Takashi Miike is the Japanese director who will, seemingly, film anything. And anything does not just mean he’ll put the ugliest or craziest images on screen, but he will try literally anything. Hyperbolic nastiness, vicious violence, creepy sex including necrophilia? Yes. A madwoman chopping off a man’s foot with piano-wire to teach him a lesson? Sure. A children’s fantasy film with talking umbrellas? Why not? Or, in the so-called Black Society Trilogy, three (relatively) restrained movies about the difficulty of being an outsider, even in the outsider society of organized crime, where the need for family both sustains and destroys its outwardly tough, inwardly vulnerable protagonists?
These three films, Shinjuku Triad Society (1995), Rainy Dog and Ley Lines (both 1999) are only a trilogy in the loosest sense of the word – taking place mainly in the Shinjuku ward of Tokyo or in Taiwan, they share no running characters or plotlines, but are brought together thematically. They also showcase a remarkably restrained visual sensibility… for Miike. Which means they’re stranger and less tethered to reality than most filmmaking, but they do not go in for the full bore insanity that characterizes many of his other efforts. Instead, they focus on the characters and their shifting loyalties as they navigate the life of a racial outside in a relatively homogenous society.
Loyalties are intrinsically linked to heritage in Shinjuku Triad Society, where the bad cop shows his mob lawyer brother he loves him by beating him unconscious and stuffing him into the bullet train to go visit his parents. The broad strokes of the story involve the cop Tatsuhito trying to clean up the streets of Shinjuku. Not for the law abiding citizens, though: he’s a dirty cop who wants to push back the Chinese Triad gang who’re taking away turf from the local Yakuza who pay his salary. Complicating the matter is Tatsuhito’s heritage: he’s part Chinese, and is constantly reminded of the fact. Overlapping layers of identity are presented throughout the movie. Tatsuhito is a violent thug who wants to stop criminals. His main antagonist, Wang, is a deranged mob boss who may or may not also be Tatsuhito’s brother’s lover, and who is also of mixed heritage. He runs a vicious, ruthless gang, but funnels his money to a hospital in his native Taiwan (which also might be just a front for a child organ theft ring. It gets complicated.)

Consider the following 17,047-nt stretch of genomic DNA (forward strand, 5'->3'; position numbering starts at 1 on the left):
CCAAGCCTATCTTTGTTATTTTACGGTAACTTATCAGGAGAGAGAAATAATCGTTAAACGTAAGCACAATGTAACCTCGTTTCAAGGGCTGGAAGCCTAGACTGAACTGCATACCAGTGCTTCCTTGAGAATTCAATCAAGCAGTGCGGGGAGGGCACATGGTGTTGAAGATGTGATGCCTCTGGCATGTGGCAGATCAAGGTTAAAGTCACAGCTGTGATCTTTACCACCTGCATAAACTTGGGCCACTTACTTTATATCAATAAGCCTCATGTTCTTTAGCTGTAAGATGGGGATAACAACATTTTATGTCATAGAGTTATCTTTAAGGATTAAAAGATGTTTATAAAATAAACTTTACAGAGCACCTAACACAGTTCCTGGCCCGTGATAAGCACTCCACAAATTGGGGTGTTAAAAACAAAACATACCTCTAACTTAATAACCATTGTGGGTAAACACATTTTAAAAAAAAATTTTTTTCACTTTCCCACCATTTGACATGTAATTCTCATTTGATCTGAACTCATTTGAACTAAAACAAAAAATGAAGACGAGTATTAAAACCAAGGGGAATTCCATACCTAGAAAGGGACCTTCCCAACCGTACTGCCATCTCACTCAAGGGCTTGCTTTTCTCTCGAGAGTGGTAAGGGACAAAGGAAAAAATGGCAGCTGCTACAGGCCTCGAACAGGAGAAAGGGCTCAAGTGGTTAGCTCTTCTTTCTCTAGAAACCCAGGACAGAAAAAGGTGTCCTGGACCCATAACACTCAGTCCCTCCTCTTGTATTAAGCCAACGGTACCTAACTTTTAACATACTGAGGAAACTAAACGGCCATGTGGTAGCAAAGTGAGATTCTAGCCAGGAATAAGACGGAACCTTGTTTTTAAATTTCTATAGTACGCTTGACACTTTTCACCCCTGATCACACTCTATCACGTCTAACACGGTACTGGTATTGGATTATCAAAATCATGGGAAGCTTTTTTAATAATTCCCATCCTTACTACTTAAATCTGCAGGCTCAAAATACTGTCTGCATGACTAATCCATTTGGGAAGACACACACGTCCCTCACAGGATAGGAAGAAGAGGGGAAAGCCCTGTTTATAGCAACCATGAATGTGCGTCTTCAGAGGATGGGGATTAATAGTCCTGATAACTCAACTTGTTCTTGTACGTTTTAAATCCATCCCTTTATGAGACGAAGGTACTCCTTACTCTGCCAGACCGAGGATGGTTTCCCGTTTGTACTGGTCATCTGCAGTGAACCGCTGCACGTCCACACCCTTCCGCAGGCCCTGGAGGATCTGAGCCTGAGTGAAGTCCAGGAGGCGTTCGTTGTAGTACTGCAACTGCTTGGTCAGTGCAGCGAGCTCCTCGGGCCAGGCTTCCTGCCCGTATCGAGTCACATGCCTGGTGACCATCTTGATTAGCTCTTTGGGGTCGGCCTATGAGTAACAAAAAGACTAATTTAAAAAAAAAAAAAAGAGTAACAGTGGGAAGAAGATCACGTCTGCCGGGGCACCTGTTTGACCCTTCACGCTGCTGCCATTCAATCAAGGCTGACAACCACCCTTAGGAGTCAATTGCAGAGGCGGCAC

The outline is of a straightforward crime drama, but Miike is rarely straightforward. When a suspect won’t talk, Tatsuhito brings in a judo expert to throw the man around, and then sodomize him, which gets him to open up because he likes it. There’s a chase in the first third of the film where Tatsuhito runs after a car on the open road, and like T-2000 keeps up as it dashes down the streets. My favorite bizarre scene involves Wang and his Japanese associate informing a local madam that they’re giving her a smaller cut of the prostitution proceeds. Both Triad men simply repeat the same 3 lines, over and over again. And then Wang rips out one of the woman’s eyeballs. Shinjuku Triad Society is a perverse mix of humor and horror intertwined with a weirdly touching portrayal of men missing family connections.
Rainy Dog, maybe the most conventionally enjoyable of these three films, takes place and was shot entirely in Taiwan, with veteran Japanese movie tough-guy Show Aikawa playing a yakuza hitman, Yuuji, who’s waiting for the heat to die down before he can move back to Japan… until he gets two surprises, hot on each other’s heels. First, a phone call from his old confederates telling him that there’s been a restructuring in the organization, and there was no place for him anymore – he was excised from his old life. Then a woman bashes down his door to deliver a son he didn’t know he had. She’s taken care of the kid for a few years, now it was his turn.
For a Miike film Rainy Dog is straight-forward, even staid (again, for a Miike movie – there’s still a character who is introduced waking up on a building roof, then peeing off the edge and washing his face in his own urine). It rains constantly, and the drabness of the surroundings is matched by the dampness of Yuuji’s interactions with his son. The kid follows him around like the titular dog in the rain, and when Yuuji takes on a side job as a contract killer for a local syndicate, he thinks nothing of having his kid along when he shoots a man in the face (in front of the man’s own family, to boot.)